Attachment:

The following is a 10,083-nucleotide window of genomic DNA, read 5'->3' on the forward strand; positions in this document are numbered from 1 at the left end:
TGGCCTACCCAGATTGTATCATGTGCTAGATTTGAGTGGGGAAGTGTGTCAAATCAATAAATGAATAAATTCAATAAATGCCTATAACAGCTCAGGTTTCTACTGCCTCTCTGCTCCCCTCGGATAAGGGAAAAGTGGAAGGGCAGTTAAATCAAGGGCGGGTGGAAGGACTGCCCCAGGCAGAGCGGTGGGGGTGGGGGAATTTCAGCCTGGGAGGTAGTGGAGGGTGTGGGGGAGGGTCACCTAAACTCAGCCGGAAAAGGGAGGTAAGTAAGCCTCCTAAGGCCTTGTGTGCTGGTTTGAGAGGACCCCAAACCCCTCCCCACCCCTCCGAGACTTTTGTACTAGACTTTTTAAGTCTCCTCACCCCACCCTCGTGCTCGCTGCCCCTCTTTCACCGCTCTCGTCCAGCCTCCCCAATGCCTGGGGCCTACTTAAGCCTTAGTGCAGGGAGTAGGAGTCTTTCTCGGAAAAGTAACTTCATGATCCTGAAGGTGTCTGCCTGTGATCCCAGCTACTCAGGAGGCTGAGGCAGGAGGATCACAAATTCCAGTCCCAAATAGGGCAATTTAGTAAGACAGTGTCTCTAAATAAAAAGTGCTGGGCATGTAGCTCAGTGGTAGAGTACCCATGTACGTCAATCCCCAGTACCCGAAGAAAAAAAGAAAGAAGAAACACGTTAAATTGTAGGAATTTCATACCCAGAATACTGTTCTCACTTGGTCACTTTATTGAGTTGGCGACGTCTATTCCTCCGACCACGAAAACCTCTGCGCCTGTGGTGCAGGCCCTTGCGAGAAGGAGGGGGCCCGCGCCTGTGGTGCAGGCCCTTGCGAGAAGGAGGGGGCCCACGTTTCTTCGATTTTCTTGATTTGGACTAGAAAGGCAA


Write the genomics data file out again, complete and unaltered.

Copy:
The following is a 10,083-nucleotide window of genomic DNA, read 5'->3' on the forward strand; positions in this document are numbered from 1 at the left end:
TGGCCTACCCAGATTGTATCATGTGCTAGATTTGAGTGGGGAAGTGTGTCAAATCAATAAATGAATAAATTCAATAAATGCCTATAACAGCTCAGGTTTCTACTGCCTCTCTGCTCCCCTCGGATAAGGGAAAAGTGGAAGGGCAGTTAAATCAAGGGCGGGTGGAAGGACTGCCCCAGGCAGAGCGGTGGGGGTGGGGGAATTTCAGCCTGGGAGGTAGTGGAGGGTGTGGGGGAGGGTCACCTAAACTCAGCCGGAAAAGGGAGGTAAGTAAGCCTCCTAAGGCCTTGTGTGCTGGTTTGAGAGGACCCCAAACCCCTCCCCACCCCTCCGAGACTTTTGTACTAGACTTTTTAAGTCTCCTCACCCCACCCTCGTGCTCGCTGCCCCTCTTTCACCGCTCTCGTCCAGCCTCCCCAATGCCTGGGGCCTACTTAAGCCTTAGTGCAGGGAGTAGGAGTCTTTCTCGGAAAAGTAACTTCATGATCCTGAAGGTGTCTGCCTGTGATCCCAGCTACTCAGGAGGCTGAGGCAGGAGGATCACAAATTCCAGTCCCAAATAGGGCAATTTAGTAAGACAGTGTCTCTAAATAAAAAGTGCTGGGCATGTAGCTCAGTGGTAGAGTACCCATGTACGTCAATCCCCAGTACCCGAAGAAAAAAAGAAAGAAGAAACACGTTAAATTGTAGGAATTTCATACCCAGAATACTGTTCTCACTTGGTCACTTTATTGAGTTGGCGACGTCTATTCCTCCGACCACGAAAACCTCTGCGCCTGTGGTGCAGGCCCTTGCGAGAAGGAGGGGGCCCGCGCCTGTGGTGCAGGCCCTTGCGAGAAGGAGGGGGCCCACGTTTCTTCGATTTTCTTGATTTGGACTAGAAAGGCAA